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Compound interest

Compound interest is another word for earning interest on interest. Compound interest is a common principle used in investing, giving your money super powers by letting it work for you. Tell me more

See what compound interest can do for you

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Move your mouse over the chart to view the values in a different year.

The compound interest principle

With compound interest you are not only receiving interest on your money once — your interest is also earning interest. It doesn't do this via some magic, it happens by itself if you add your earned interest back to your principal balance — letting it receive interest the next year too.

Imagine starting out with a balance of \$1,000 and earning a yearly interest of 5%. After one year you would receive \$50, giving you a total of \$1,050 dollar. The following year you would receive 5% interest on \$1,050 dollar, being \$52.50 — making your balance now \$1,102.50. This difference will get bigger each year. 👇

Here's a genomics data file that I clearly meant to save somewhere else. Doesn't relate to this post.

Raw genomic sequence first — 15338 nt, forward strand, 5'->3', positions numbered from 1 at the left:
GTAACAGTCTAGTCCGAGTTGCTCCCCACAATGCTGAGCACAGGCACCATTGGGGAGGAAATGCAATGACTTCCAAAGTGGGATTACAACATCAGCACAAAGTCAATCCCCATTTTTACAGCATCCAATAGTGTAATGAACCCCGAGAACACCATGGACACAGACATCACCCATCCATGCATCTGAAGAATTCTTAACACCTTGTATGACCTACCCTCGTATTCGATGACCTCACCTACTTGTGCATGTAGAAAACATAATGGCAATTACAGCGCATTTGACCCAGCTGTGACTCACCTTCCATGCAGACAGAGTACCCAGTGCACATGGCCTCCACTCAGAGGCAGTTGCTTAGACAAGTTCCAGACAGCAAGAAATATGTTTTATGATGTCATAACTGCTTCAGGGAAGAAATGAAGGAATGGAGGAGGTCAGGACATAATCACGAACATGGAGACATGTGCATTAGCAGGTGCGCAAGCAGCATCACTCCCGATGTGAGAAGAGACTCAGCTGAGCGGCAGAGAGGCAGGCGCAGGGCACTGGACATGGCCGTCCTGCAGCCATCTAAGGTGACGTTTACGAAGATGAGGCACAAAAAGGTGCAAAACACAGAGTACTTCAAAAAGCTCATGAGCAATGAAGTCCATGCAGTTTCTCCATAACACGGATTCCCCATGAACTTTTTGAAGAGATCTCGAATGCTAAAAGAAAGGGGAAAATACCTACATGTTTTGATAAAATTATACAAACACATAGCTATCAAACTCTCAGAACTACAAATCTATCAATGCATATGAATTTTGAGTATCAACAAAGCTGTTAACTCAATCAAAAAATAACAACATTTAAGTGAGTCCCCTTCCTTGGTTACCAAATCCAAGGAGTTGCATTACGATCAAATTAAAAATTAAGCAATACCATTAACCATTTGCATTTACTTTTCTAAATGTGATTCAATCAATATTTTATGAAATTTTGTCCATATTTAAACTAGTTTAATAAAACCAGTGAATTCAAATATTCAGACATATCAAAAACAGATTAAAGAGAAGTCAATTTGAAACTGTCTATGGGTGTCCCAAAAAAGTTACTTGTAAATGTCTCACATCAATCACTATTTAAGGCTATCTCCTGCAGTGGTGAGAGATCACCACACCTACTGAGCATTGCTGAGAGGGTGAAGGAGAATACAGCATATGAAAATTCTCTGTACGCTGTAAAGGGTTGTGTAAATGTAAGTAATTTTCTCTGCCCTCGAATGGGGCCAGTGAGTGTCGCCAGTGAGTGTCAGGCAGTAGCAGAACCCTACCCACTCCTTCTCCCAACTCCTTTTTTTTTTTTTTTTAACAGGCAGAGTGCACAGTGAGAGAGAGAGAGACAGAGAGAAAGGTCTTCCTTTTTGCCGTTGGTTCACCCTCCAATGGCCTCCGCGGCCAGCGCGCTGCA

Patience is key 🧘‍♀️😴

The power of compound interest lies in the number of years you leave your money in. The longer you let your money compound, the faster it will grow. If you kept the \$1,000 from the previous example and let it compound with an annual rate of 5% for 30 years, you would end op with a balance of \$4,321.94!

This is where it gets even better! Rather than putting some money in and not touching it for years, we're going to add a little bit each month. By adding a small monthly contribution to your investment every month, you will only accelerate the growth.

Adding \$100 dollar to your initial investment of \$1,000, while letting it compound for 30 years will give you a total balance of \$84,048.56. In these 30 years you have contributed \$37,000 yourself — the rest is thanks to the power of compound interest.

Definitely play with your monthly contribution to see the impact it has!

Love this! But where do I even get 5% interest?

Your bank probably won't give you a percentage even close to this... We know 😅

When we talk about percentages like this we are rather referring to investing your money in so called ETFs. An example of this is the S&P500 ETF. Since it started tracking 500 shares in 1957, this ETF has returned an average return of around 11-12% (with dividends reinvested).12

We can't stress this enough: We do not provide this info as investment advice! This page is only intented as educational. Always do your own research — never blindly trust a single source online.

The explanation on this page is simplified. There are many more things to explain. Currently this website is still under development — we are working hard on gathering all the information in one place.

Soon we will be adding additional pages explaining certain topics more in depth. We are also creating a list with our favorite books and blogs to read.